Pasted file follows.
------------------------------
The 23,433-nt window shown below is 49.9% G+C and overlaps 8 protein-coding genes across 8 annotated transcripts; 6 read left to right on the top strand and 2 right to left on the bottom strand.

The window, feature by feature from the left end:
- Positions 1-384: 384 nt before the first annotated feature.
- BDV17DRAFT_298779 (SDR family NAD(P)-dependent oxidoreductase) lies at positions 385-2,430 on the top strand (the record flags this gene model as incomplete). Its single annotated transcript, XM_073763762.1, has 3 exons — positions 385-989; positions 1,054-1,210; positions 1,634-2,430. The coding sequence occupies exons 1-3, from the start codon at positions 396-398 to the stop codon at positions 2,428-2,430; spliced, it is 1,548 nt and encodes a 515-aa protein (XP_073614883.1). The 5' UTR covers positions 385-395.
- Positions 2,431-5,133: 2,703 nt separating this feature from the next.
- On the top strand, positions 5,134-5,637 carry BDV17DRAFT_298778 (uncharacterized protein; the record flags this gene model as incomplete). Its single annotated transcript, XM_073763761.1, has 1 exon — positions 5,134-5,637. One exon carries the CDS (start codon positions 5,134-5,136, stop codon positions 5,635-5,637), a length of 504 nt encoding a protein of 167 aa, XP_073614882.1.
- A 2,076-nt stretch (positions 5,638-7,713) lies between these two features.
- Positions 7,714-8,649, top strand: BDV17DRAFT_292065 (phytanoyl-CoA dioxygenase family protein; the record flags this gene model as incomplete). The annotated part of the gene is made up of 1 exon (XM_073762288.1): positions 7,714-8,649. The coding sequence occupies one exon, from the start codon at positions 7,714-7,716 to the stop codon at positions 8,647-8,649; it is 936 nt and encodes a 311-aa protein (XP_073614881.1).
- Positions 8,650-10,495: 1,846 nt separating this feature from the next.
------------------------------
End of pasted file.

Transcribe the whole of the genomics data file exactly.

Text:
The 23,433-nt window shown below is 49.9% G+C and overlaps 8 protein-coding genes across 8 annotated transcripts; 6 read left to right on the top strand and 2 right to left on the bottom strand.

The window, feature by feature from the left end:
- Positions 1-384: 384 nt before the first annotated feature.
- BDV17DRAFT_298779 (SDR family NAD(P)-dependent oxidoreductase) lies at positions 385-2,430 on the top strand (the record flags this gene model as incomplete). Its single annotated transcript, XM_073763762.1, has 3 exons — positions 385-989; positions 1,054-1,210; positions 1,634-2,430. The coding sequence occupies exons 1-3, from the start codon at positions 396-398 to the stop codon at positions 2,428-2,430; spliced, it is 1,548 nt and encodes a 515-aa protein (XP_073614883.1). The 5' UTR covers positions 385-395.
- Positions 2,431-5,133: 2,703 nt separating this feature from the next.
- On the top strand, positions 5,134-5,637 carry BDV17DRAFT_298778 (uncharacterized protein; the record flags this gene model as incomplete). Its single annotated transcript, XM_073763761.1, has 1 exon — positions 5,134-5,637. One exon carries the CDS (start codon positions 5,134-5,136, stop codon positions 5,635-5,637), a length of 504 nt encoding a protein of 167 aa, XP_073614882.1.
- A 2,076-nt stretch (positions 5,638-7,713) lies between these two features.
- Positions 7,714-8,649, top strand: BDV17DRAFT_292065 (phytanoyl-CoA dioxygenase family protein; the record flags this gene model as incomplete). The annotated part of the gene is made up of 1 exon (XM_073762288.1): positions 7,714-8,649. The coding sequence occupies one exon, from the start codon at positions 7,714-7,716 to the stop codon at positions 8,647-8,649; it is 936 nt and encodes a 311-aa protein (XP_073614881.1).
- Positions 8,650-10,495: 1,846 nt separating this feature from the next.